Research has shown that 1 in 6 people in London say they are unable to buy a ticket as they can’t use or don’t have access to a smartphone or internet connection – the equivalent of more than 1.5 million Londoners.
A further 1 in 5 Londoners said that they have paid more for travel because they are not able to buy tickets online or by using mobile apps. The impact of this is particularly significant, given the current cost of living crisis, with rocketing utility bills and food prices.
These ‘left behind Londoners’ feel cut off from using public transport because they are digitally excluded or disadvantaged.*
Compared to Londoners overall, they are typically older (55+), more likely to be Disabled people and have a lower income. These characteristics often overlap, creating multiple barriers for Londoners who just want to get around the capital freely.
Michael Roberts, Chief Executive of London TravelWatch, said: “Many Disabled and older Londoners have embraced new technologies in recent years, making it easier to get around the capital. But our research shows that a digital-first transport network disadvantages some of our most vulnerable citizens.”
“A one-size-fits-all approach by transport providers does not work for a large section of London’s population. That can’t be right and it’s why we’re calling on decision makers to provide a system that is accessible, affordable and inclusive.
“We want transport operators to step up by pledging to keep prices the same across all platforms – nobody should be disadvantaged financially based on how accessible the technology is.
“We’re also calling for staff to be more visible and available at stations to help those who need assistance. There should be training for staff and mentoring for people who want to learn how to use different ticket options. Transport operators should commit to consult and work with digitally excluded people and communities before any new technology is introduced.”
According to the research carried out for London TravelWatch:
*Only 1 in 5 digitally excluded and disadvantaged people agree that the increased use of technology (such as smart cards, websites, apps or mobile devices) has made it easier to get around London.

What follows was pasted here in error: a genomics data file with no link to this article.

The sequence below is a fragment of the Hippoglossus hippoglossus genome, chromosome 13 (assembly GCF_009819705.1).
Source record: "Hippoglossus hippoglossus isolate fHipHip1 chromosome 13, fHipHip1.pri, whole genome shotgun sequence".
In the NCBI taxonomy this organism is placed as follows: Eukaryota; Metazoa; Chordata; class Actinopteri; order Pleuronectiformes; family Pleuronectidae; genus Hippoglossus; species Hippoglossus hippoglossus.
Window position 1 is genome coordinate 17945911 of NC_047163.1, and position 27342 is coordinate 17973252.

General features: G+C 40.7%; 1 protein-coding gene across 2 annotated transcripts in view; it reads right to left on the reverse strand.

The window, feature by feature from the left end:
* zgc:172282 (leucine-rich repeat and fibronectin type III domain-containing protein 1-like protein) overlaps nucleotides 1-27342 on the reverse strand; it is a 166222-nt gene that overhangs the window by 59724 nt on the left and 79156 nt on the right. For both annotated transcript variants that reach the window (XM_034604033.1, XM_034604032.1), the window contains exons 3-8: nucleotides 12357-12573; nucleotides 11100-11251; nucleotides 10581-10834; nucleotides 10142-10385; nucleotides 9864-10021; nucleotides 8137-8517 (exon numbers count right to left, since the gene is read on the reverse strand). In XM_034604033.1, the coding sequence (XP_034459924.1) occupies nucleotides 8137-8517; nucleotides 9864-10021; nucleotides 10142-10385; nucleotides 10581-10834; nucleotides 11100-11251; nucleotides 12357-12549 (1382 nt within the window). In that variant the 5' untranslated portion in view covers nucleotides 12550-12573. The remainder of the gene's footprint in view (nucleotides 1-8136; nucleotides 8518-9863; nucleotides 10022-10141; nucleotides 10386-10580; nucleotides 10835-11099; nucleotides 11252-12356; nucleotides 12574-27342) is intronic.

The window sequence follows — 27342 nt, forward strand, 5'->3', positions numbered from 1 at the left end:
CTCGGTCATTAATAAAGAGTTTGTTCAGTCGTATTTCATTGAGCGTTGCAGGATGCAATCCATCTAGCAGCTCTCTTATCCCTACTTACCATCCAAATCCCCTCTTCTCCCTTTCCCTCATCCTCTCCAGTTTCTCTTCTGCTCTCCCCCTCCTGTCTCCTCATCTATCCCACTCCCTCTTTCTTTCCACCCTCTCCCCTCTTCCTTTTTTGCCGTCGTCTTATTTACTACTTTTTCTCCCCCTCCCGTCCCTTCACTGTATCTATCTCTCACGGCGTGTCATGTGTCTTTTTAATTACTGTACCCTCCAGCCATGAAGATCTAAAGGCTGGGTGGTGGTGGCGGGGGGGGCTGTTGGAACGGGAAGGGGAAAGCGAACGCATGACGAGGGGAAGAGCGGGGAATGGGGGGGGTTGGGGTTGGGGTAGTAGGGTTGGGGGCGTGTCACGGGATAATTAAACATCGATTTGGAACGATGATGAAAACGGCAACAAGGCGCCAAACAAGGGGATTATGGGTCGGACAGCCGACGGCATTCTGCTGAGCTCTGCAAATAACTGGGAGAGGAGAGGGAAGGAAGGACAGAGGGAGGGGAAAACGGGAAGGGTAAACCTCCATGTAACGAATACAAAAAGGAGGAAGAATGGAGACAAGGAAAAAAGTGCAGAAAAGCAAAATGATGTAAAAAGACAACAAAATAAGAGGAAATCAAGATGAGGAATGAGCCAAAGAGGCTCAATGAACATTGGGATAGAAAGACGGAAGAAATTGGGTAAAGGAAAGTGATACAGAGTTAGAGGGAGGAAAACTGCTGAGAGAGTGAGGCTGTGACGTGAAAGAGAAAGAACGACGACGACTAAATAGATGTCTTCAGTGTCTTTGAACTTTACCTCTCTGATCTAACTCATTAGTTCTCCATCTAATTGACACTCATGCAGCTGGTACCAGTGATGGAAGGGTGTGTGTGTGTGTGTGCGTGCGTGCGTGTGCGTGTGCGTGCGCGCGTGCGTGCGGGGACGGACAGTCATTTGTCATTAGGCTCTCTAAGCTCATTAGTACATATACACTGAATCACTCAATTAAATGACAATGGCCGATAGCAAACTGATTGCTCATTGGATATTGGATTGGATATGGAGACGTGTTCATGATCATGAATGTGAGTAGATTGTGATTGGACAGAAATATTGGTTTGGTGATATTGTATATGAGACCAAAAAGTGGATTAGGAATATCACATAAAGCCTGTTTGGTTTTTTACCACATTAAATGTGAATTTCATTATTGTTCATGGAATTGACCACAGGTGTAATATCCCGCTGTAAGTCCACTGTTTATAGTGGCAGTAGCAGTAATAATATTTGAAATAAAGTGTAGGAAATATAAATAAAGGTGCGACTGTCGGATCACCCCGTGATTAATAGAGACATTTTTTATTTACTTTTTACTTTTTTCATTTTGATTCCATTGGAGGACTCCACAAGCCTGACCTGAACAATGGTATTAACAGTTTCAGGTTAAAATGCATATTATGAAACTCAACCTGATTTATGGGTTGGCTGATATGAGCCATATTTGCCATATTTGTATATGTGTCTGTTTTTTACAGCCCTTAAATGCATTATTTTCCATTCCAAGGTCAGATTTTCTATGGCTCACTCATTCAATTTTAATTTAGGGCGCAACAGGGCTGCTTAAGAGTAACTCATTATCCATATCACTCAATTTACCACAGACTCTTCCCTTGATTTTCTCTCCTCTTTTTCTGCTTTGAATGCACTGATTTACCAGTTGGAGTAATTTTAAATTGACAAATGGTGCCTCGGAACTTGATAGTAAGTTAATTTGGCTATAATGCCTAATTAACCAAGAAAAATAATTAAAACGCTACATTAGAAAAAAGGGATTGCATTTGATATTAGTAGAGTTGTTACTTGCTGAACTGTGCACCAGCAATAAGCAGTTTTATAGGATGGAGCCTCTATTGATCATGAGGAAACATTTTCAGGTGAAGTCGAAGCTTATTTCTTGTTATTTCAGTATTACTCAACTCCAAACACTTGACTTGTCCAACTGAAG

*Nearly 4 in 10 within that group say that the increasing use of technology in transport has actually made things harder.
*Older people (27% of those 65+), people on lower incomes (18% of the C2DE socio-economic group, or skilled working class, working class, and non-working) and Disabled people (18%) are more likely to feel this way.
*Digitally excluded and disadvantaged people have much less access to services that help them to travel around London – things like planning information tools, payment platforms and real-time info on timetable changes or journey disruption.
*Support from staff (22%) and information from ticket offices (21%) are the top two ways that digitally excluded and disadvantaged people access the help they need to get around the capital.
The research report, launched today at City Hall, calls for a number of key actions from decision makers and transport providers, including:
*Transport authorities and operators should maintain non-digital options to allow freedom of travel for digitally excluded and disadvantaged Londoners.
*Train companies and Transport for London should make sure staff are visible and in accessible locations, confident and ready to support people who need it.
*Train companies should implement a dedicated travel mentoring scheme that supports people who are digitally excluded and disadvantaged.
Online discounts should also be available offline – no Londoner who is digitally excluded or disadvantaged should be financially penalised when they travel.
When planning changes, transport authorities, operators and policing bodies need to work with specialists in digital inclusion to make sure information is as accessible as possible.
Caroline Stickland, CEO at Transport for All, said: “This report comes right on time for Disabled Londoners as passengers are increasingly forced to rely on digital planning and ticketing. But if the barriers to these digital options are not addressed then Disabled Londoners risk being excluded from transport completely.
T”his report demonstrates the urgency with which these barriers need to be tackled, as well as the ongoing importance of staff support. A “modern” transport network must be one that is accessible for all.”
John McGeachy, Senior Campaigns Officer at Age UK London, said: “The world is slowly waking up to the impact of digital disadvantage but there remains a real lack of understanding about how this links to aspects of people’s lives such as the ability to access the transport network.
“Good public transport can make a huge difference to quality of life, especially for older Londoners, and when there are barriers to travel, we need to have an honest conversation about who is affected and how. It is fantastic that London Travelwatch is shining a light on transport and digital exclusion in the capital. The need to act has never been more important.”